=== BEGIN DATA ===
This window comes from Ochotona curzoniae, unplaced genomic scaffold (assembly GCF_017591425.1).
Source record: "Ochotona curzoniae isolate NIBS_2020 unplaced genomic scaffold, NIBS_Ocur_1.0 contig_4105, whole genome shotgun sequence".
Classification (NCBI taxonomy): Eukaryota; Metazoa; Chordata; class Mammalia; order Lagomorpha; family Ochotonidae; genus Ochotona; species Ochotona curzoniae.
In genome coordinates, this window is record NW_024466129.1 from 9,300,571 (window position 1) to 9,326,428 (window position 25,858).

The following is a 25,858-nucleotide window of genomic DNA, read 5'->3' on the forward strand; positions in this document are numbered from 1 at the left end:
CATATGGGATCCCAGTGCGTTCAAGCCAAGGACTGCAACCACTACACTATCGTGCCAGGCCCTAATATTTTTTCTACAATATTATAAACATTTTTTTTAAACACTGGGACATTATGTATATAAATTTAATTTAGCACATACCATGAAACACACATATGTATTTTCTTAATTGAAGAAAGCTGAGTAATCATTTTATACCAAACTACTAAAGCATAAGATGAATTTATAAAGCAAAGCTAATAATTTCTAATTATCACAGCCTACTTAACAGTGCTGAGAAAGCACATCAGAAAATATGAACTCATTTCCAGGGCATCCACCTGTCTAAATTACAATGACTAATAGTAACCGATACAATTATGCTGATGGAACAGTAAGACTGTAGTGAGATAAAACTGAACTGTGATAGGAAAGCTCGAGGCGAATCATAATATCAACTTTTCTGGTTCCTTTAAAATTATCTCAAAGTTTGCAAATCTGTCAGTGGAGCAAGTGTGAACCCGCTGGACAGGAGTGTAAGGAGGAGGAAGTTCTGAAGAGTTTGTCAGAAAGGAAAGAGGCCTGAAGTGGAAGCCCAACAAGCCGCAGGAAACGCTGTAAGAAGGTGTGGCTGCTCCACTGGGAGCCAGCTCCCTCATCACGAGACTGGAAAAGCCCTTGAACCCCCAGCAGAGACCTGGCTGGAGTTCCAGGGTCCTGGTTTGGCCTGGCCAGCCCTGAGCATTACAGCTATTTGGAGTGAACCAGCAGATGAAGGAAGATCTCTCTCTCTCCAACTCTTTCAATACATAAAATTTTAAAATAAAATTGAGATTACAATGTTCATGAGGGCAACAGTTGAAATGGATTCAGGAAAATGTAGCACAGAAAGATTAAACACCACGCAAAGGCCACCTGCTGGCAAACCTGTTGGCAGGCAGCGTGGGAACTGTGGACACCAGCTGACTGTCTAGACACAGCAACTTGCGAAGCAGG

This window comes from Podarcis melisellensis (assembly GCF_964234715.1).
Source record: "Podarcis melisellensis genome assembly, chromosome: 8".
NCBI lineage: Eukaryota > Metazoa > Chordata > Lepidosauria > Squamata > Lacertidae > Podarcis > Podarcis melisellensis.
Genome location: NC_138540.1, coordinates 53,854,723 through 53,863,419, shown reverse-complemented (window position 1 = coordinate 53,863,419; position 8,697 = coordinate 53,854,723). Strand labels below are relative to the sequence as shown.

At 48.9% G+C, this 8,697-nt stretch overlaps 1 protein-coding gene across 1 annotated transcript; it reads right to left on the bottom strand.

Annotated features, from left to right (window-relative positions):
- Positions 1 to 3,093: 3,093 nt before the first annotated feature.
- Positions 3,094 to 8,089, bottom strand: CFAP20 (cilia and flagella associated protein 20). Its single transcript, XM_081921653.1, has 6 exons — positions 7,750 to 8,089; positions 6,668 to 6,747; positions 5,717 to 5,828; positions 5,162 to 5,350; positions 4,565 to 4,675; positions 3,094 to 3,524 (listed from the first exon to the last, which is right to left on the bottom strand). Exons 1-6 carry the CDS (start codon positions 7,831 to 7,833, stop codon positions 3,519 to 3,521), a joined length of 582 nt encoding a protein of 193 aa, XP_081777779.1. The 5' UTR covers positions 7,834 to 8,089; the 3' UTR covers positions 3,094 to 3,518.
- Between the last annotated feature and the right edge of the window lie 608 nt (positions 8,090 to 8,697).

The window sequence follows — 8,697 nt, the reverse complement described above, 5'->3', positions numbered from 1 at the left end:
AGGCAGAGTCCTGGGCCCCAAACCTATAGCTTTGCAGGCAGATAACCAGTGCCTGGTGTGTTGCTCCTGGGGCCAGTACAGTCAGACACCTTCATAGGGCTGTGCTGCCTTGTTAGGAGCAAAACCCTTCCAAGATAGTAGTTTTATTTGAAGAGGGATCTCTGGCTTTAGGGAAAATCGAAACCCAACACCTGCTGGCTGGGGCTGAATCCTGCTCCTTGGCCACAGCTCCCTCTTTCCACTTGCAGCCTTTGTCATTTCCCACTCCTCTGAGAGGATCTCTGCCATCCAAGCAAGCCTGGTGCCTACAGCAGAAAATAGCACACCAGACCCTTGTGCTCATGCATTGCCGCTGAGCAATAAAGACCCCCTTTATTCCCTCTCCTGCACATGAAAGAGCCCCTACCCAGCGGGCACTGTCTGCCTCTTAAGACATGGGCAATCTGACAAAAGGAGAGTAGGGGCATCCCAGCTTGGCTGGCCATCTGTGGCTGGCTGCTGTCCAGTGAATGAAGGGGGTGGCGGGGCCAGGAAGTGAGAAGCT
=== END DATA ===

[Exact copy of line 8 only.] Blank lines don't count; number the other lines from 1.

Source record: "Podarcis melisellensis genome assembly, chromosome: 8".